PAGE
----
“This allows us to integrate that target deep into our regular portfolio decision-making process.”
As part of the roadmap for equity portfolio, the company has planned to exit sectors such as thermal coal and it has grown its allocation to index funds based on a responsible benchmark index, to cover as much as 95% of its passive listed-equity portfolios. This was partly achieved by developing five new ETFs that consider sustainability criteria. The active portfolio, too, is benchmarked against global indices tilted towards ‘ESG leaders’.
The company has also stated its commitment to assess the available opportunities to invest in technologies that can speed up the decarbonisation of the economy.
Ilmarinen uses the framework of the Task Force for Climate-Related Financial Disclosures (TCFD) and reports extensively about its carbon footprint.
The company is part of several investor coalitions, including the Net Zero Asset Owner Alliance, the Institutional Investors Group on Climate Change, through which it carries out engagement activities.
Active ownership is a cornerstone of Ilmarinen’s responsible investment strategy. Mursula says: “There are many ways in which we act as active owners. Every year, our portfolio managers have hundreds of meetings with the top management of existing and potential investee companies. We engage on issues of corporate responsibility and, as a secondary step, we can divest if companies do not meet our expectations.”
These results were achieved thanks to a globally diversified portfolio. Ilmarinen allocates around 75% of its assets abroad and about half of the portfolio is invested in listed and private equities. The share of fixed income is around 30%, while real estate and other alternatives take 10% each.
In people terms Ilmarinen is sizeable, with nearly 600 employees. The investment department has nearly 100 staff, half of which are investment professionals, either portfolio managers or analysts. About 55% of the portfolio is managed in-house.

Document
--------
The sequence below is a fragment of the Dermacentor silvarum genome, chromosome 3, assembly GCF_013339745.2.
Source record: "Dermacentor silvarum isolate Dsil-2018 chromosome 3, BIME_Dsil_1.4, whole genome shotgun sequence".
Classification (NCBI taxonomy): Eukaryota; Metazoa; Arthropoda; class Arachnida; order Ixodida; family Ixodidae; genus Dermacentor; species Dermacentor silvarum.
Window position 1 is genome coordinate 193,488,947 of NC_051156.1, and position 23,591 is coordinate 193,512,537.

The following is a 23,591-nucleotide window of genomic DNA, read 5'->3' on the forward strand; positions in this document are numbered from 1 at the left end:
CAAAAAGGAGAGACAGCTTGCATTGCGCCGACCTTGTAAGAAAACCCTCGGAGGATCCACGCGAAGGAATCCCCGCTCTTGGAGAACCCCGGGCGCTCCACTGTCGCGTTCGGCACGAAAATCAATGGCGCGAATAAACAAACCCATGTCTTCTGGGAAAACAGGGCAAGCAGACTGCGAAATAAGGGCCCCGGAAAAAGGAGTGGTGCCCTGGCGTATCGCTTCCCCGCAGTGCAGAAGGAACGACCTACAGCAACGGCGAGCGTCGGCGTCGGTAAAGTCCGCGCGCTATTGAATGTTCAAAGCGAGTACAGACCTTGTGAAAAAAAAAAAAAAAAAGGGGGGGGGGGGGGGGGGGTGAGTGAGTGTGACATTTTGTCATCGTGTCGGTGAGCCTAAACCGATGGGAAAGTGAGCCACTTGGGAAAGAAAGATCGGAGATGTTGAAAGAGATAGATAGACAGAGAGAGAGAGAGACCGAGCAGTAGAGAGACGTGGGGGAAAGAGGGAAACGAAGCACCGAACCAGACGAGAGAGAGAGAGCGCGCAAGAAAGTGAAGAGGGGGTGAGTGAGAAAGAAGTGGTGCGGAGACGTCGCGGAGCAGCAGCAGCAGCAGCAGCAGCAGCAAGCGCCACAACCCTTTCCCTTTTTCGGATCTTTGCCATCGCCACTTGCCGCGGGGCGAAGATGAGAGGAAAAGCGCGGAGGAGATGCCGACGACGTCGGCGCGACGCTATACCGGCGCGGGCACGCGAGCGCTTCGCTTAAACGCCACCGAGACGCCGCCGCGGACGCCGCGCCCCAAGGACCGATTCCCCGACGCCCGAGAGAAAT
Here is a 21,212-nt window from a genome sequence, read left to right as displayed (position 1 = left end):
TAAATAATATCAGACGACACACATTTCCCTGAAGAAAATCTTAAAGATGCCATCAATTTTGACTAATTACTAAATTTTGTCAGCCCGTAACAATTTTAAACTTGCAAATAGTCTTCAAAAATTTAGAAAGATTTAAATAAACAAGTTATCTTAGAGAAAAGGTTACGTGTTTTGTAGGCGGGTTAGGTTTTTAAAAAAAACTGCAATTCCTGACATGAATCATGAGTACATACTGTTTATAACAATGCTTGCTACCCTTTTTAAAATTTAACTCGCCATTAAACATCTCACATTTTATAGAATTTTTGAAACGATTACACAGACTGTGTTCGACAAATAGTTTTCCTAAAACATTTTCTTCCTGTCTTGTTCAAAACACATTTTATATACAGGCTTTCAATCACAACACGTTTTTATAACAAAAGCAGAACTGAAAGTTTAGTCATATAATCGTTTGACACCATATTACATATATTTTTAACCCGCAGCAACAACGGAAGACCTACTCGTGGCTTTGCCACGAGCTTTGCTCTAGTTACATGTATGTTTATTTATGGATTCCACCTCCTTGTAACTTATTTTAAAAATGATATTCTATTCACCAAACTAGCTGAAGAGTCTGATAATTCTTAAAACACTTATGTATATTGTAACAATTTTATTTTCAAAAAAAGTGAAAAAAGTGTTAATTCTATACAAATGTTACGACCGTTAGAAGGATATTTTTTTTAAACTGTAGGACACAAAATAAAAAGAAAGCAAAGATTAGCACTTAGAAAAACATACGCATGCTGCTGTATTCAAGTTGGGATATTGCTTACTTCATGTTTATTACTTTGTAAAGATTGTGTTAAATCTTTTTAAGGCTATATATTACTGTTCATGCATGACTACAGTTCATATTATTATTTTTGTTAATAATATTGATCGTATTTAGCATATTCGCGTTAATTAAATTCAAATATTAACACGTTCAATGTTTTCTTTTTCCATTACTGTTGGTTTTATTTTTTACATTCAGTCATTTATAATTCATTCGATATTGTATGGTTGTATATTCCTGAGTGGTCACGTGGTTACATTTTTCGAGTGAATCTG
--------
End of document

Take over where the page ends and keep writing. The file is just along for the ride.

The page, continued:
“We try to manage as many assets as possible internally, but we need to consider our available resources as well as the expected returns of the asset classes we invest in. In recent years, we have increased our allocation to private debt, international real estate and hedge funds. We have also added co-investments in private equity and private debt. On balance, the share of externally managed assets has grown,” says Mursula.
The internally managed asset classes are developed market equities, excluding Japanese equities, and global government bonds, plus a number of hedge fund-like strategies.
“I am fairly happy with the balance of externally versus internally managed asset classes at the moment,” says Mursula. “The driver for us would be significant changes in asset allocation. I am aware that some of our peers have been growing their internal private equity and private debt teams, but I do not see us doing that in the near future.”
The asset allocation is reviewed and presented to the board every year. It is modelled around the solvency requirements and the long duration of the liabilities. The company’s risk-taking capabilities are constrained by the solvency requirements and the size of the portfolio limits the scope for tactical asset allocation.
However, Ilmarinen does favour an active approach to managing the equity portfolio. Mursula says: “We have been successful at managing our in-house equity portfolio actively, which gives us confidence for the future. We just need to make sure that we keep a high enough tracking error.”